Marvin H. Chamberlain (November 5, 1842 – 1923) was the mayor of Detroit, Michigan.Robert Patterson Clark Wilson
Robert Patterson Clark Wilson (August 8, 1834 – December 21, 1916) was a U.S. Representative from Missouri.
Born in Boonville, Missouri, Wilson moved with his parents to Platte County.
He attended William Jewell College, Liberty, Missouri, and was graduated from Centre College, Danville, Kentucky, in 1853.
He studied law.
He was admitted to the bar in 1854 and commenced practice in Seguin, Texas, in 1855.
He returned to Missouri in 1858.
He moved to Leavenworth, Kansas, in 1860.
He was a member of the first Kansas House of Representatives from March to June 4, 1861.
He returned to Missouri in 1861.
He served as member of the Missouri House of Representatives in 1871 and 1872 and served as Speaker of the Missouri House of Representatives both years.
He served as member of the Missouri State Senate in 1879 and 1880.
He served as delegate to the 1888 Democratic National Convention.
He served as president of the school board of Platte City, Missouri.
Wilson was elected as a Democrat to the Fifty-first Congress.
He was reelected to the Fifty-second Congress and served from December 2, 1889, to March 3, 1893.
He served as chairman of the Committee on Pensions (Fifty-second Congress).
He resumed the practice of his profession in Platte City, Missouri.
He died in Kansas City, Missouri, December 21, 1916.
He was interred in Marshall Cemetery, Platte City, Missouri.Russell C. Falconer
Russell C. Falconer (February 4, 1851 – December 15, 1936) was a member of the Wisconsin State Senate.St. Louis Exposition and Music Hall
St. Louis Exposition and Music Hall was an indoor exposition hall, Music Hall and arena in St. Louis, Missouri from 1883 to 1907.
Three national presidential nominating conventions were held in three separate buildings in or near the complex between 1888 and 1904 including the 1888 Democratic National Convention, 1896 Republican National Convention, and 1904 Democratic National Convention. In addition to the 1904 Democratic convention, it was used as a large venue for other conventions and congresses during the 1904 World's Fair.The 502 by 332 ft (153 by 101 m) exposition hall was built initially at a cost of US$750,000. It was designed by Jerome Bibb Legg and completed in 1884. Legg's most prominent existing building is Academic Hall at Southeast Missouri State University.Originally built to house the St. Louis Exposition, an annual fair, it covered 6 acres (2.4 ha) at Olive and 13th Streets and was one of the first buildings in the country to have electric lights.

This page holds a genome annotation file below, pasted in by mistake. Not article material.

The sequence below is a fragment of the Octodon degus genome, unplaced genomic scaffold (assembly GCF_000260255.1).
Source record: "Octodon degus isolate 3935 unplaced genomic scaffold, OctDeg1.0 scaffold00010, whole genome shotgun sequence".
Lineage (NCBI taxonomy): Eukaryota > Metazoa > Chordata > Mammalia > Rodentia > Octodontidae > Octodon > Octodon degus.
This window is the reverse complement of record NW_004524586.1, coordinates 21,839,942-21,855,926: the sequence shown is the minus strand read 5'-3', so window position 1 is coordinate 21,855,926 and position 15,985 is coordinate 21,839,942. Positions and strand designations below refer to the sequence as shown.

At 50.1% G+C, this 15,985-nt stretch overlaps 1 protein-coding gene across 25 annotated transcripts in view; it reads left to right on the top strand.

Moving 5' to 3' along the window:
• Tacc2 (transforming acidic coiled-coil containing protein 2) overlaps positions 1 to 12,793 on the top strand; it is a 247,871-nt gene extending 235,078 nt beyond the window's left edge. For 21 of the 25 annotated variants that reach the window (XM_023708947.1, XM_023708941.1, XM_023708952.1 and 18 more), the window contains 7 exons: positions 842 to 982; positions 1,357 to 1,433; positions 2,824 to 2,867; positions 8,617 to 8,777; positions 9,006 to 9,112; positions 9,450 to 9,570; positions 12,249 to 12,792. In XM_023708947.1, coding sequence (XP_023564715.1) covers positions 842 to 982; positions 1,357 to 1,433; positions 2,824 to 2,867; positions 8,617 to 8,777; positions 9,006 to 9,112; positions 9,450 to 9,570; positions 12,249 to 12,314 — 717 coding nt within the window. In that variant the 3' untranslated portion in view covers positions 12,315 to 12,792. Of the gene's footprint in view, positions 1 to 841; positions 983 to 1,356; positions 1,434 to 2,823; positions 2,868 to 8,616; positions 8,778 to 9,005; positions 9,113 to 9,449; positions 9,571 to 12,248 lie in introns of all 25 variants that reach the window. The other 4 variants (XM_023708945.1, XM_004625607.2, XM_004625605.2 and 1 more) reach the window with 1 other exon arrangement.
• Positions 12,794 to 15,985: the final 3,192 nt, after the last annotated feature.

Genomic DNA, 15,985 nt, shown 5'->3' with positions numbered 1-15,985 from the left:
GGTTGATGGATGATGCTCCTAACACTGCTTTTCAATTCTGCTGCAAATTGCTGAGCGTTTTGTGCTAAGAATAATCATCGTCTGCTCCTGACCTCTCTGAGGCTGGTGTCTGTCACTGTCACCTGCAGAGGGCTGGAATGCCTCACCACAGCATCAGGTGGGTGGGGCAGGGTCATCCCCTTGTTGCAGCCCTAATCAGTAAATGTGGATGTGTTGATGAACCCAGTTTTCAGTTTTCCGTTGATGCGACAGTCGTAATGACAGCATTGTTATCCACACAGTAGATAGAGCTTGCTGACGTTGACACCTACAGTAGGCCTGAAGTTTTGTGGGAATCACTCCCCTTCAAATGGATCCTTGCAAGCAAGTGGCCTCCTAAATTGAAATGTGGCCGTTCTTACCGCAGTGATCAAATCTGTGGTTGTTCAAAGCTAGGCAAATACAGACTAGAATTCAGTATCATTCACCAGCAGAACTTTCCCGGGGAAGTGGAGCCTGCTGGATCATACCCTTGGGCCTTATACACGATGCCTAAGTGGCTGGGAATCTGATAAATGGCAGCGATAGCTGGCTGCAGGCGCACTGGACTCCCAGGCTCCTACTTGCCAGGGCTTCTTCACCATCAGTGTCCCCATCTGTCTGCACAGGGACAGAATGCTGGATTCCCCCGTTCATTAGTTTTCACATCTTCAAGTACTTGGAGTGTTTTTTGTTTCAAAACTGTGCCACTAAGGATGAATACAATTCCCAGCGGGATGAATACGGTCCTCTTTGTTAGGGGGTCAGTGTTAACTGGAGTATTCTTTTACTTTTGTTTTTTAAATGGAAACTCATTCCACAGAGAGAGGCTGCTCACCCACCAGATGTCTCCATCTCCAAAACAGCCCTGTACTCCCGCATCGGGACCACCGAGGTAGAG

The Music Hall, which was a home for the St. Louis Symphony, had a stage which could accommodate 1,500 people and claimed to be one of the world's largest. Its seating capacity was 3,500.In the winter of 1896 the Republican National Convention planned to be in a rebuilt permanent building in the center. However, it was determined that it would not be ready in time for the convention so a temporary wooden convention was erected on the lawn south of City Hall (three blocks south of the Exposition Hall). The temporary structure was erected within sixty days at cost of $60,000 including decorations.
Following the 1896 Convention, the temporary structure as well as the Exposition building were torn down and a new Coliseum was built on the site of the Exposition Building. The new Coliseum had an arena of 112 by 222 ft (68 m) with an 84 ft (26 m) ceiling. It had a single span trussed roof, with no columns or obstructions. The seating capacity was 7,000 but could be expanded to 12,000. It was rated at 10,500 for its 1904 convention.The whole structure including the new Coliseum and Music Hall were torn down in 1907 when the St. Louis Central Library was built at its location and the new St. Louis Coliseum was constructed.Timeline of St. Louis
The following is a timeline of the history of the city of St. Louis, Missouri, United States.